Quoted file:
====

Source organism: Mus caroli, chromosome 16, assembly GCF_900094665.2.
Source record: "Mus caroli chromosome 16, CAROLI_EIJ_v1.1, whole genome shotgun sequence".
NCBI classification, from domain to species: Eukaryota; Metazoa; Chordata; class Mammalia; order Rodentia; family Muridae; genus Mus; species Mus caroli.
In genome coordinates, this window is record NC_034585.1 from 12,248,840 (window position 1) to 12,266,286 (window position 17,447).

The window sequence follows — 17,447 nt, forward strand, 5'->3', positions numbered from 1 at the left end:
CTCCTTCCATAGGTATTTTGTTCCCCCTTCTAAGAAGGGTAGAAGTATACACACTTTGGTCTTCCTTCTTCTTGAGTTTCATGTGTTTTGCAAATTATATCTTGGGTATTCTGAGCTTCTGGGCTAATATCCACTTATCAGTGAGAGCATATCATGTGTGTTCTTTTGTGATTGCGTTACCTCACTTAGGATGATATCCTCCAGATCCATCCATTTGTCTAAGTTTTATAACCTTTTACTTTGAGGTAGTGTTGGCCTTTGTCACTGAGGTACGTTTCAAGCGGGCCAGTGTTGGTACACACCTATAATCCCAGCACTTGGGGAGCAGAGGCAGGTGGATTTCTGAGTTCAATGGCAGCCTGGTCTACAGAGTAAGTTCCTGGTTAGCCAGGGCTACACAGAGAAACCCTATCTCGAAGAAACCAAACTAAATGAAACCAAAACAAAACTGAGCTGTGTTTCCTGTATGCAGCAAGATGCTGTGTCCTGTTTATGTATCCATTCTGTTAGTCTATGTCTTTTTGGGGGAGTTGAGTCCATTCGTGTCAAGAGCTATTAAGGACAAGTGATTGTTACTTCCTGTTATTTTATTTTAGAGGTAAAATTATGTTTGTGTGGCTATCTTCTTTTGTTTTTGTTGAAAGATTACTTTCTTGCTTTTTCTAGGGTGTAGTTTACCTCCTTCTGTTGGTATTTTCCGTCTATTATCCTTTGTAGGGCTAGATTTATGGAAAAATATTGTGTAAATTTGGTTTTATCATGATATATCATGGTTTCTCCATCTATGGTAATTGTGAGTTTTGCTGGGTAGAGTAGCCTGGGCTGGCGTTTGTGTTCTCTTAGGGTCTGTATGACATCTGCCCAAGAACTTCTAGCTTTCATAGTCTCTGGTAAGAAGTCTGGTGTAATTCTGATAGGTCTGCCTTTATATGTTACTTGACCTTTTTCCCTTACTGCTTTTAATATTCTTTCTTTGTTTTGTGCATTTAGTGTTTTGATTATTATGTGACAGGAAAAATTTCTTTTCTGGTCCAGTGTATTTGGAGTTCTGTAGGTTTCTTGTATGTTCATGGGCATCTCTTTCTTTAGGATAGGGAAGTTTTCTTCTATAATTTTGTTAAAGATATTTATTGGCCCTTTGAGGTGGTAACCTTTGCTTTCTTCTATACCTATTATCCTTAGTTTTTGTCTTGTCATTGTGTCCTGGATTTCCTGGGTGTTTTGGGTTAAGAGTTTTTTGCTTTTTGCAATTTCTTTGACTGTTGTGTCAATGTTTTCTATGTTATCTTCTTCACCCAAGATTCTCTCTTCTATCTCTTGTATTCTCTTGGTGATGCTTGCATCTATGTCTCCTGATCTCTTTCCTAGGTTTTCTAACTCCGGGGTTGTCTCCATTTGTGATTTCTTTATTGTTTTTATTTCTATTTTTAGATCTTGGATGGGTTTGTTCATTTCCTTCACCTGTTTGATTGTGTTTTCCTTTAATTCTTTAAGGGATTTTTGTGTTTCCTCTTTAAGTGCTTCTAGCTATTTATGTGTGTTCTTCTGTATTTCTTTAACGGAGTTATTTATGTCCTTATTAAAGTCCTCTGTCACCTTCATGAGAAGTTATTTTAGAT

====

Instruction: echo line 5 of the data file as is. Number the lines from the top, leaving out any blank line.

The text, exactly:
The window sequence follows — 17,447 nt, forward strand, 5'->3', positions numbered from 1 at the left end: